Letters to the Editor: The illusion of town halls for undecided voters
The L.A. Times’ letters page reflects not the broad balance of public opinion as much as the thinking of a large, self-selected group of readers who choose to make their views known to us. Still, there are times when I cannot help but think our readers neatly capture the zeitgest of our polarized age. So it is with the letters on the dueling presidential town halls Thursday night put on by President Trump and former Vice President Joe Biden.
The events pantomime as forums for undecided voters, but the reactions to them suggest they made the strongest impressions on people who had already made up their minds. Letter writers who favor Biden echoed the Democrat’s criticism of the president, and readers who prefer Trump echoed his attacks on the media and the former vice president. There was plenty of digging in, and no apparent changing of minds.
Brett Skarupa of Helendale, Calif., went after the media:
NBC journalist Savannah Guthrie’s behavior in her town hall with Trump was abhorrent. She was the moderator, yet she asked 43 questions compared to the 10 asked by members of the audience. She turned the event into a debate with the president; if she wanted to do that, she should have become a candidate.
The media’s main responsibility is to accurately report the news, not constantly ridicule the president. Guthrie and her cohorts should be ashamed of themselves for this totally biased election coverage in 2020.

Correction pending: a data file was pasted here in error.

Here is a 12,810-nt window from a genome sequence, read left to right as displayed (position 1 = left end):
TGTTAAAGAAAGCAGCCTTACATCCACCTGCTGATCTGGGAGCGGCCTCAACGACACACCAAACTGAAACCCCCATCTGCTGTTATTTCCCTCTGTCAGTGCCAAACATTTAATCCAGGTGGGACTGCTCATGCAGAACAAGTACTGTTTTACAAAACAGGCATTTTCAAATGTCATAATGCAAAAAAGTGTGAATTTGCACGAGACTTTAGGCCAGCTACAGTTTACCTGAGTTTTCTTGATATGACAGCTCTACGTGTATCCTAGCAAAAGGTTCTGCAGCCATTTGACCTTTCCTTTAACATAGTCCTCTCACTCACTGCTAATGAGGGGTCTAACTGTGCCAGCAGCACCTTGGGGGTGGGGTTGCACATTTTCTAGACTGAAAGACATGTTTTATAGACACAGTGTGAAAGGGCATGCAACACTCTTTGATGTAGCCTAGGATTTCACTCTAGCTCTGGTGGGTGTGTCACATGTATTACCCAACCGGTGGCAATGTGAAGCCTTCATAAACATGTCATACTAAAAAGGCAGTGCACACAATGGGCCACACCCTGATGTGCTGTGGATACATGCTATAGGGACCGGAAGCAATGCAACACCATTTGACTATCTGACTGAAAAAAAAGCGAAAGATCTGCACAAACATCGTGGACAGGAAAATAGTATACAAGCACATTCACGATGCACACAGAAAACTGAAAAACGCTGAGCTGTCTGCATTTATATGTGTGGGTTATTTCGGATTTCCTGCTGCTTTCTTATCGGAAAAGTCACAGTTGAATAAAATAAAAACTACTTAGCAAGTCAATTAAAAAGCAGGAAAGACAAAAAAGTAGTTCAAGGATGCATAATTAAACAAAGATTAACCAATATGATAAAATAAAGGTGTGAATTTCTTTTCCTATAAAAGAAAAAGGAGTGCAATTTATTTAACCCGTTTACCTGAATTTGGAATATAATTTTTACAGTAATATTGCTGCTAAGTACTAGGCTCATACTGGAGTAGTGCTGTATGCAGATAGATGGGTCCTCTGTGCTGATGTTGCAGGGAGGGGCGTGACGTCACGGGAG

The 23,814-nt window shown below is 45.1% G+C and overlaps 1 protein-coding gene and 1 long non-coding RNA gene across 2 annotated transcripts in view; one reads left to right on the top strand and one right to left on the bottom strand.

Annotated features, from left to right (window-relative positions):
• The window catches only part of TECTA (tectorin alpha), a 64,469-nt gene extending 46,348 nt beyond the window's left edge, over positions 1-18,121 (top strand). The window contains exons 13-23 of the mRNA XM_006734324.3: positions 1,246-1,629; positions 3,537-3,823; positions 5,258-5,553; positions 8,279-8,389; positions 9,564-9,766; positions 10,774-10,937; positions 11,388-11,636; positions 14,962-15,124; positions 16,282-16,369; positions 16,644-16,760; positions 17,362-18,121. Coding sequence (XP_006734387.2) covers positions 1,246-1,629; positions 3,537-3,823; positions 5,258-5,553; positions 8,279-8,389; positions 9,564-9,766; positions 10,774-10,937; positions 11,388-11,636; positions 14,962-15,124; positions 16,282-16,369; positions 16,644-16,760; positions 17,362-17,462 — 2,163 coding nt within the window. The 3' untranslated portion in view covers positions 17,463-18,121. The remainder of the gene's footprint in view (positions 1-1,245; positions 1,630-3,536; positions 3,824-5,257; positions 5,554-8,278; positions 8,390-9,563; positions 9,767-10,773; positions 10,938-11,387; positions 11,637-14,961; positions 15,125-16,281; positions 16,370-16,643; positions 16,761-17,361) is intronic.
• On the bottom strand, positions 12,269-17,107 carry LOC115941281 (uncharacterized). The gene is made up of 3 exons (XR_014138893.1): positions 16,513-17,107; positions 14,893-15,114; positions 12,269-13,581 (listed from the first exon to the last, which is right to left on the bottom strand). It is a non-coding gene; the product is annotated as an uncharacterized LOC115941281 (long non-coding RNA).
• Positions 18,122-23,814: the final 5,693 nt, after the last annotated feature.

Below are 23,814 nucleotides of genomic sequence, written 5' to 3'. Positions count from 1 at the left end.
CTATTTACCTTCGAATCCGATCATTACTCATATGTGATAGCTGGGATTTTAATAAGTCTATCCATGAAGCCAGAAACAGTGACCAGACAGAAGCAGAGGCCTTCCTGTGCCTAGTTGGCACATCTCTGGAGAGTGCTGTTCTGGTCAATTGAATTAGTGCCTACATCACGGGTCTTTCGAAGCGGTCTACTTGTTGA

David L. McDaniel of Capistrano Beach made a similar argument:
Shame on The Times for its biased coverage of the two town halls. Biden’s was an obvious exercise in how to make sure a candidate can sit upright and answer softball questions. Trump’s was an exercise in throwing fastball questions at him.
If The Times got any more biased for Biden, it would just be a periodical for the Democratic Party.
Lynn Lorenz of Newport Beach was reassured by Biden:
What could be more comforting to the American public right now than to listen to the former vice president’s knowledgeable answers to the questions asked at his town hall? His answers revealed his vast experience in government and his gregarious and friendly connection to the public.
Far from presenting himself as a policy wonk, Biden strove to establish a connection between a kinder and less chaotic time and the possibility of a brighter future. I think many Americans welcomed “Uncle Joe” reassuring us that the American Dream has not disappeared.
Marcy Sheinwold of Laguna Woods said the country is ready to break up with the president:
Trump is a bad blind date. Instead of sweet talk, hope for a better tomorrow and love, Trump offers empty promises and disinformation. If you are looking for a dependable future partner, Trump is not it.
Women voters should have no illusions. As evident during his town hall, Trump wants to erode abortion rights, eliminate the protections of the Affordable Care Act and dodge any responsibility for his failure to control the pandemic.
He will not even pay attention to us but only brag about himself. He also has a tendency to be combative. We should simply leave this date waiting outside the door.
A cure for the common opinion
Get thought-provoking perspectives with our weekly newsletter.
You may occasionally receive promotional content from the Los Angeles Times.